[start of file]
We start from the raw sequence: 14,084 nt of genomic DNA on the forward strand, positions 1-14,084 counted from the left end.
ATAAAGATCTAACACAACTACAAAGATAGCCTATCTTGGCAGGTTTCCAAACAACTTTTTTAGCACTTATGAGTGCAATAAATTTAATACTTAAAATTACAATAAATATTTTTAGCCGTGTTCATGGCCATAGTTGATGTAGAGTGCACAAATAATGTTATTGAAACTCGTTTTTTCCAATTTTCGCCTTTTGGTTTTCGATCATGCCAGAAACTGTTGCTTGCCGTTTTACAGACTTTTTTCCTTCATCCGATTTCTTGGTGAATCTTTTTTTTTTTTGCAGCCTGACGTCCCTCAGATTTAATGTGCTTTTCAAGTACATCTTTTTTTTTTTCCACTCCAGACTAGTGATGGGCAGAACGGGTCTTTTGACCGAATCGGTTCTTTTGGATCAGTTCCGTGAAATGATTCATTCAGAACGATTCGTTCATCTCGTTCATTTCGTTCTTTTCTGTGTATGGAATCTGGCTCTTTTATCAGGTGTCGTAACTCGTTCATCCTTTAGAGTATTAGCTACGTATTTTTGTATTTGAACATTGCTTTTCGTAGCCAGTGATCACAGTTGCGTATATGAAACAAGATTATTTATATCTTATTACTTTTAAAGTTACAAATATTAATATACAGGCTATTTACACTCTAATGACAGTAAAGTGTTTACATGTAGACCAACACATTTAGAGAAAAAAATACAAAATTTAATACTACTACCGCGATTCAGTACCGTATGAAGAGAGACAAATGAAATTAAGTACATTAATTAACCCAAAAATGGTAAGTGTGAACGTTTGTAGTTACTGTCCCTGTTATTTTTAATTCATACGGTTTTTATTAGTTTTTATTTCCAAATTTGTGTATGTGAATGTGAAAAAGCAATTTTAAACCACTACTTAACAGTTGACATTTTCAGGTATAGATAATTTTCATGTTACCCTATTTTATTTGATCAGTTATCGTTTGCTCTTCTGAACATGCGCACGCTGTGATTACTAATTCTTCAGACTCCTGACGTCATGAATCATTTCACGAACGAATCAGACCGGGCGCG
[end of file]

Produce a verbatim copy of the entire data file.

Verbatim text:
We start from the raw sequence: 14,084 nt of genomic DNA on the forward strand, positions 1-14,084 counted from the left end.
ATAAAGATCTAACACAACTACAAAGATAGCCTATCTTGGCAGGTTTCCAAACAACTTTTTTAGCACTTATGAGTGCAATAAATTTAATACTTAAAATTACAATAAATATTTTTAGCCGTGTTCATGGCCATAGTTGATGTAGAGTGCACAAATAATGTTATTGAAACTCGTTTTTTCCAATTTTCGCCTTTTGGTTTTCGATCATGCCAGAAACTGTTGCTTGCCGTTTTACAGACTTTTTTCCTTCATCCGATTTCTTGGTGAATCTTTTTTTTTTTTGCAGCCTGACGTCCCTCAGATTTAATGTGCTTTTCAAGTACATCTTTTTTTTTTTCCACTCCAGACTAGTGATGGGCAGAACGGGTCTTTTGACCGAATCGGTTCTTTTGGATCAGTTCCGTGAAATGATTCATTCAGAACGATTCGTTCATCTCGTTCATTTCGTTCTTTTCTGTGTATGGAATCTGGCTCTTTTATCAGGTGTCGTAACTCGTTCATCCTTTAGAGTATTAGCTACGTATTTTTGTATTTGAACATTGCTTTTCGTAGCCAGTGATCACAGTTGCGTATATGAAACAAGATTATTTATATCTTATTACTTTTAAAGTTACAAATATTAATATACAGGCTATTTACACTCTAATGACAGTAAAGTGTTTACATGTAGACCAACACATTTAGAGAAAAAAATACAAAATTTAATACTACTACCGCGATTCAGTACCGTATGAAGAGAGACAAATGAAATTAAGTACATTAATTAACCCAAAAATGGTAAGTGTGAACGTTTGTAGTTACTGTCCCTGTTATTTTTAATTCATACGGTTTTTATTAGTTTTTATTTCCAAATTTGTGTATGTGAATGTGAAAAAGCAATTTTAAACCACTACTTAACAGTTGACATTTTCAGGTATAGATAATTTTCATGTTACCCTATTTTATTTGATCAGTTATCGTTTGCTCTTCTGAACATGCGCACGCTGTGATTACTAATTCTTCAGACTCCTGACGTCATGAATCATTTCACGAACGAATCAGACCGGGCGCG